Interesting. Yeah, social media has the power to be used positively and as a way to control people. The Arab Spring and Occupy Movements are classic examples of the ways that it can galvanize people. Even with the Ferguson protests this summer, they had a media blackout and the only way people found out what was happening was through Twitter and Instagram. It can be a huge tool in our favor as long as we maintain some power in determining how it’s used.
Even with all the events that snowballed after Occupy, I still think it was successful in raising awareness of the fact that wealthiest 1% control most of the wealth. It’s upsetting that we became so powerless in the movement.
It really tried to address that. I do think good things have come out of it. I don’t personally think it was a complete failure.
No, not at all! As far as awareness and outreach, it did exactly that.
With all the discussions at Occupy, there were a lot of frustrations with it not being targeted or directed enough. I think there’s been so much good dialogue that’s been generated since. There have been some great articles written. There’s a fantastic piece about privilege and intersectionality that we use in our Apogee workshops called “How To Explain White Privilege to a Broke White Person.” Anything that contributes to building a language, vocabulary, solidarity, is valuable. So much of the ability to build language was taken away by increased pressures on us to focus on survival, on staying alive, starting in the 80s under Reagan, and continuing on to today’s crippling student debt.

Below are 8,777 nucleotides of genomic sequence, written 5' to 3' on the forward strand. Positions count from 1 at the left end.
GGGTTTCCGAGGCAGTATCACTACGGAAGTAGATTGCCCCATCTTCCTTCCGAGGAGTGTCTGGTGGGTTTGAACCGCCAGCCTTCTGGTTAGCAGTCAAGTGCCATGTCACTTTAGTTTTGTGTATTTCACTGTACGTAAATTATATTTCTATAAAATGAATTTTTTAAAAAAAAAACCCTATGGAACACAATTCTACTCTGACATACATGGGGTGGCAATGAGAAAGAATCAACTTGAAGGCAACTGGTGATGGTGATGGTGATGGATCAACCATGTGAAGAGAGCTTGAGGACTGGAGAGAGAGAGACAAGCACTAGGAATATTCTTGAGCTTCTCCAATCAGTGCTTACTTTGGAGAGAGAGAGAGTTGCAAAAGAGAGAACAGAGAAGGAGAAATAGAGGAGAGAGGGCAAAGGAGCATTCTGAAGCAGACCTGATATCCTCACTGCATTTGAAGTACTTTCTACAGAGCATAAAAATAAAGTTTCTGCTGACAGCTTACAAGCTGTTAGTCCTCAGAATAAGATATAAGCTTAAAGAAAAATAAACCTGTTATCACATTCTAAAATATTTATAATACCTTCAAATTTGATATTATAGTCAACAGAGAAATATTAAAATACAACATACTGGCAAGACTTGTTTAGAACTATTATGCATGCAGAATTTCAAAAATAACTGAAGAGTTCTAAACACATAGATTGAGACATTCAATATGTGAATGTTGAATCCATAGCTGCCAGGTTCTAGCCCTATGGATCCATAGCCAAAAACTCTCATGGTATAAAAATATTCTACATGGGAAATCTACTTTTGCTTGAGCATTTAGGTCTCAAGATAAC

I want to move on to my favorite question. As someone who’s had a personal experience of surveillance, how do you heal? I suppose you can go to therapy. I’ve gone to therapy for other reasons, but for some reason not for this! [laughs] It’s such an elusive topic.
Maybe that’s a niche market that the government can sponsor? Surveillance therapy under private contract! [laughs] That’s really a good question. I think my main question first would be whether the surveillance had ended. Like any sort of trauma that’s ongoing, if you’re still in a warzone, or a violent or abusive situation, how do you heal while that trauma is ongoing? For a lot of activists, for the Uyghurs and Tibetan activists who are constantly monitored and the thousands, if not tens of thousands of Russian writers and activists who are constantly being monitored, how do you heal if the harassment is ongoing? I don’t know the answer to that. For me, I felt very tense and alert while I knew the Chinese government had access to all of my contacts and I felt I just needed the pressure to be over. Once it was over — in an obvious way, at least — I thought I can actually address what happened to me and reassess my own work.